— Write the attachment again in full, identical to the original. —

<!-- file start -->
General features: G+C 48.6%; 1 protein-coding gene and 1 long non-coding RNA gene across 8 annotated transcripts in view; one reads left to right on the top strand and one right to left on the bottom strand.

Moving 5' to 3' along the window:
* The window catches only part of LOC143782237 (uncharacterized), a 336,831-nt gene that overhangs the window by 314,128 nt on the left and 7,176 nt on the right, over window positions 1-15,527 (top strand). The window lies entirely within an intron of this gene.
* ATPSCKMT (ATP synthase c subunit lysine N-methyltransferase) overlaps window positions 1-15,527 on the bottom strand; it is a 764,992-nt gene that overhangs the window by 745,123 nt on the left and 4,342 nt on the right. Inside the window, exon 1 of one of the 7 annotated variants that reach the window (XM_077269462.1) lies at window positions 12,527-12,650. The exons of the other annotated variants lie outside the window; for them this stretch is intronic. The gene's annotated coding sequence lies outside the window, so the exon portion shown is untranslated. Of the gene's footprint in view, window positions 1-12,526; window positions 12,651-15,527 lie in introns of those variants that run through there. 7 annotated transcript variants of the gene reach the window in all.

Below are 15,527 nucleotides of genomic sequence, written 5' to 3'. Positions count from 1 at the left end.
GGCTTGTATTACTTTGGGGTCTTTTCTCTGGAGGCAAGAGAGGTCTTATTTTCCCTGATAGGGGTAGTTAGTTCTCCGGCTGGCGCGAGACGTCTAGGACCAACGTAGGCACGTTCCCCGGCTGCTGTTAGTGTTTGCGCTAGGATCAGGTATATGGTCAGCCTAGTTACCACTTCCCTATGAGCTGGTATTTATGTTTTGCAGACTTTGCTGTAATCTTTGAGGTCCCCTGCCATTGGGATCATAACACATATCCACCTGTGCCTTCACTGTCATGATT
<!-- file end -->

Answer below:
General features: G+C 48.6%; 1 protein-coding gene and 1 long non-coding RNA gene across 8 annotated transcripts in view; one reads left to right on the top strand and one right to left on the bottom strand.

Moving 5' to 3' along the window:
* The window catches only part of LOC143782237 (uncharacterized), a 336,831-nt gene that overhangs the window by 314,128 nt on the left and 7,176 nt on the right, over window positions 1-15,527 (top strand). The window lies entirely within an intron of this gene.
* ATPSCKMT (ATP synthase c subunit lysine N-methyltransferase) overlaps window positions 1-15,527 on the bottom strand; it is a 764,992-nt gene that overhangs the window by 745,123 nt on the left and 4,342 nt on the right. Inside the window, exon 1 of one of the 7 annotated variants that reach the window (XM_077269462.1) lies at window positions 12,527-12,650. The exons of the other annotated variants lie outside the window; for them this stretch is intronic. The gene's annotated coding sequence lies outside the window, so the exon portion shown is untranslated. Of the gene's footprint in view, window positions 1-12,526; window positions 12,651-15,527 lie in introns of those variants that run through there. 7 annotated transcript variants of the gene reach the window in all.

Below are 15,527 nucleotides of genomic sequence, written 5' to 3'. Positions count from 1 at the left end.
GGCTTGTATTACTTTGGGGTCTTTTCTCTGGAGGCAAGAGAGGTCTTATTTTCCCTGATAGGGGTAGTTAGTTCTCCGGCTGGCGCGAGACGTCTAGGACCAACGTAGGCACGTTCCCCGGCTGCTGTTAGTGTTTGCGCTAGGATCAGGTATATGGTCAGCCTAGTTACCACTTCCCTATGAGCTGGTATTTATGTTTTGCAGACTTTGCTGTAATCTTTGAGGTCCCCTGCCATTGGGATCATAACACATATCCACCTGTGCCTTCACTGTCATGATT